Peru's president-elect, Alan Garcia, says he wants good relations with Venezuela, despite angry barbs exchanged during the election campaign.
Garcia admitted to "errors" when he was last president
Venezuela's President Hugo Chavez openly supported Mr Garcia's rival, Ollanta Humala.
Mr Garcia won over 53% of the vote, according to an official count.
Peruvian Prime Minister Pedro Kuczynski has said he is confident that Mr Garcia will not to repeat the mistakes of his first term in the 1980s.
Mr Garcia said on Tuesday: "I hope to strengthen good relations with respect with Venezuela, I insist on respect, and we are not interested in leading a continental anti-Chavez movement."
"As long as there is not interference in internal matters, we are interested in normal relations."
Shortly after his victory was proclaimed, he had declared that it was a blow for Mr Chavez.
"Today, the majority of the country has delivered a message in favour of national independence, of national sovereignty," he said.
"They have defeated the efforts by Mr Hugo Chavez to integrate us into his militaristic and backwards expansion project he intends to impose over South America. Today, Peru has said no."
The two countries withdrew their ambassadors last month amid recriminations over Mr Chavez's alleged meddling in the election.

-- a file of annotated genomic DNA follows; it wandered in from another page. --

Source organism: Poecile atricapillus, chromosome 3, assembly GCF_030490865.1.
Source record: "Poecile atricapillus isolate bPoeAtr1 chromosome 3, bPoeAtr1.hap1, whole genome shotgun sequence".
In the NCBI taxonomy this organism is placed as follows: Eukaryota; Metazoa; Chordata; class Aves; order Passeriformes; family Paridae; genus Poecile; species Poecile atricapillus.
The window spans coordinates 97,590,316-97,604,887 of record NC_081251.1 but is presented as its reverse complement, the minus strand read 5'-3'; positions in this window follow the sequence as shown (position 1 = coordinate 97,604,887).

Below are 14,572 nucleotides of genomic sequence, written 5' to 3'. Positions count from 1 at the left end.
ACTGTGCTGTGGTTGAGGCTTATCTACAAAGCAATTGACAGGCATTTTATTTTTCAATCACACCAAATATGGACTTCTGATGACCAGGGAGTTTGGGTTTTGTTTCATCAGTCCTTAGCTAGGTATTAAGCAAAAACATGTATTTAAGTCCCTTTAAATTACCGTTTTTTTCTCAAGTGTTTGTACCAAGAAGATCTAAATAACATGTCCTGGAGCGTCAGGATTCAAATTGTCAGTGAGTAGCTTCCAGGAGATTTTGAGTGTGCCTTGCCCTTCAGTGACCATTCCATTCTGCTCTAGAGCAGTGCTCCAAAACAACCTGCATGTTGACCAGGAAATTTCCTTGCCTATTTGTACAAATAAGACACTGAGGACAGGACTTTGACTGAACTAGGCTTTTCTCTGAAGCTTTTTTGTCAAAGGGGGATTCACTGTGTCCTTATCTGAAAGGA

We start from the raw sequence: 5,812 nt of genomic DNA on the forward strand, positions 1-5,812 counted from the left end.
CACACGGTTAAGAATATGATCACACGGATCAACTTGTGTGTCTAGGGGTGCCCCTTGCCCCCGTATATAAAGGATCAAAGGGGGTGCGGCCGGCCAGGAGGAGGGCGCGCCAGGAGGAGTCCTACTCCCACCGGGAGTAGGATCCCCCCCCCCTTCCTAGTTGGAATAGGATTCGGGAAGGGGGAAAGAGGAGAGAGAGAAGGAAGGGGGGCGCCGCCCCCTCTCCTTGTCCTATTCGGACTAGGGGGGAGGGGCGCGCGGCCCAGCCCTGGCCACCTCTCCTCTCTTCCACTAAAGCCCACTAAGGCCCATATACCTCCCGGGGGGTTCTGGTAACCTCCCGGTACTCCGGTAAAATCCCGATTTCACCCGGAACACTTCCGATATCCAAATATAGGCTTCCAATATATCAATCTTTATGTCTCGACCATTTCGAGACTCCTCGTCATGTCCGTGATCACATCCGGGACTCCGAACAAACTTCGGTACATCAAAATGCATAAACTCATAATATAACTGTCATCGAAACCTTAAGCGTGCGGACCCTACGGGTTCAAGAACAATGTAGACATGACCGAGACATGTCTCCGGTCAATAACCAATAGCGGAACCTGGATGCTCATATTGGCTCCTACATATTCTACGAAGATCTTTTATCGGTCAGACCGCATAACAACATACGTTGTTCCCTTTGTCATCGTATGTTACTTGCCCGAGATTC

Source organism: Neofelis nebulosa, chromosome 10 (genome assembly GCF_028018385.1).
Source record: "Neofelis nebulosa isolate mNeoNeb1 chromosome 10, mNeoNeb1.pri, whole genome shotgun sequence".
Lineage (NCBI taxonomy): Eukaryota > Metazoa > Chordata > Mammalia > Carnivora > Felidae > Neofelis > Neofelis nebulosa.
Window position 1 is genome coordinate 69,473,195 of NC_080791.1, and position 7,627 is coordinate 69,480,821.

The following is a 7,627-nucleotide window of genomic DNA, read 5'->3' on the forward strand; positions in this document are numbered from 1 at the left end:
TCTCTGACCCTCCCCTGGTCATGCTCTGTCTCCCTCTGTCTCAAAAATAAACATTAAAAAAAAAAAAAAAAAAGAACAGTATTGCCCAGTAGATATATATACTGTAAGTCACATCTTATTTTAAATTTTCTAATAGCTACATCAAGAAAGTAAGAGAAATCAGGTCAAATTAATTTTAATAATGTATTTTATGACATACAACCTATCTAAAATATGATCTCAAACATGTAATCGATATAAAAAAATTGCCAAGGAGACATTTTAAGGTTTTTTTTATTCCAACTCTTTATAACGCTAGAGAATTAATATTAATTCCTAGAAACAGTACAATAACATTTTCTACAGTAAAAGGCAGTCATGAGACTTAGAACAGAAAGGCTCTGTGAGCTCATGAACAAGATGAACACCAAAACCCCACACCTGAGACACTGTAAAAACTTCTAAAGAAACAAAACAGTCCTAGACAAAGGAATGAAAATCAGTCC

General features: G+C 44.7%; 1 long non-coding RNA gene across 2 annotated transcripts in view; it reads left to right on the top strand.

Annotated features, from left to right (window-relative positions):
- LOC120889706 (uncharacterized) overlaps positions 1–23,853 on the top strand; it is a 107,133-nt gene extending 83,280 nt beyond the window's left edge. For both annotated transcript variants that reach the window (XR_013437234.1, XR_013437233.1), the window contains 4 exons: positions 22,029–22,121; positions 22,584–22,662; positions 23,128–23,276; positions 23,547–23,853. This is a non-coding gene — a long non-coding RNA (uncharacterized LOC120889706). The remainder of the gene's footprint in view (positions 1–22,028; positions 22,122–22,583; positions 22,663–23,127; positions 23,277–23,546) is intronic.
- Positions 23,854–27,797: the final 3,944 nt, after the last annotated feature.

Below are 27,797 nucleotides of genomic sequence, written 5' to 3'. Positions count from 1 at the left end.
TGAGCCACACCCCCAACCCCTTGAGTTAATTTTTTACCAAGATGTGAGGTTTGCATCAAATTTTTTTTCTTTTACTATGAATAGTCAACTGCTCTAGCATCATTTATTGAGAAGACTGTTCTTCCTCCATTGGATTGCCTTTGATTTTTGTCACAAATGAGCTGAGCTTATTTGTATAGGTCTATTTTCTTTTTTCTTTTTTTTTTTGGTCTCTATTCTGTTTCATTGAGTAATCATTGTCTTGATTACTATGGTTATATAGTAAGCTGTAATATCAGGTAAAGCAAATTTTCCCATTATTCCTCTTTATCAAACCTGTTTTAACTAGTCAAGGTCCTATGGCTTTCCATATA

During the race Mr Chavez called Mr Garcia "corrupt", a "rogue" and a "cheat".
The Venezuelan deputy foreign minister said Mr Garcia's election would not bring about an immediate change in bilateral relations.
Meanwhile Prime Minister Kuczynski told the BBC he believed that Mr Garcia had a much better team and was much more aware than in his first term, when Peru suffered from hyperinflation and a Maoist insurgency.
Hugo Chavez openly supported Alan Garcia's opponent
He also said he was inheriting a much healthier economy.
Mr Kuczynski - an independent who is close to the outgoing president, Alejandro Toledo - said the new president should build on the good work done by the current administration.
"What Garcia has to do, obviously, is to press on with the infrastructure programme, particularly up in the Andes," he said.
He should also concentrate on "maintaining the good growth and economic performance we had... and emphasising the poverty programmes without wasting money", Mr Kuczynski added.
Many voters also expressed a hope that Mr Garcia had learned from his first term.
"It's a good thing that Alan won. Better a thief you know than one you don't," says shop owner Yohana Rios in Lima.
"We can only pray to God that there will be a real change with Garcia at the helm," said 47-year-old Nestor Matos.
The BBC's Daniel Schweimler in Lima says Mr Garcia's biggest challenge now is to unite a politically divided country.
The new president acknowledged "past errors" and promised to work to ensure development in the impoverished south of the country, where Mr Humala received strong support.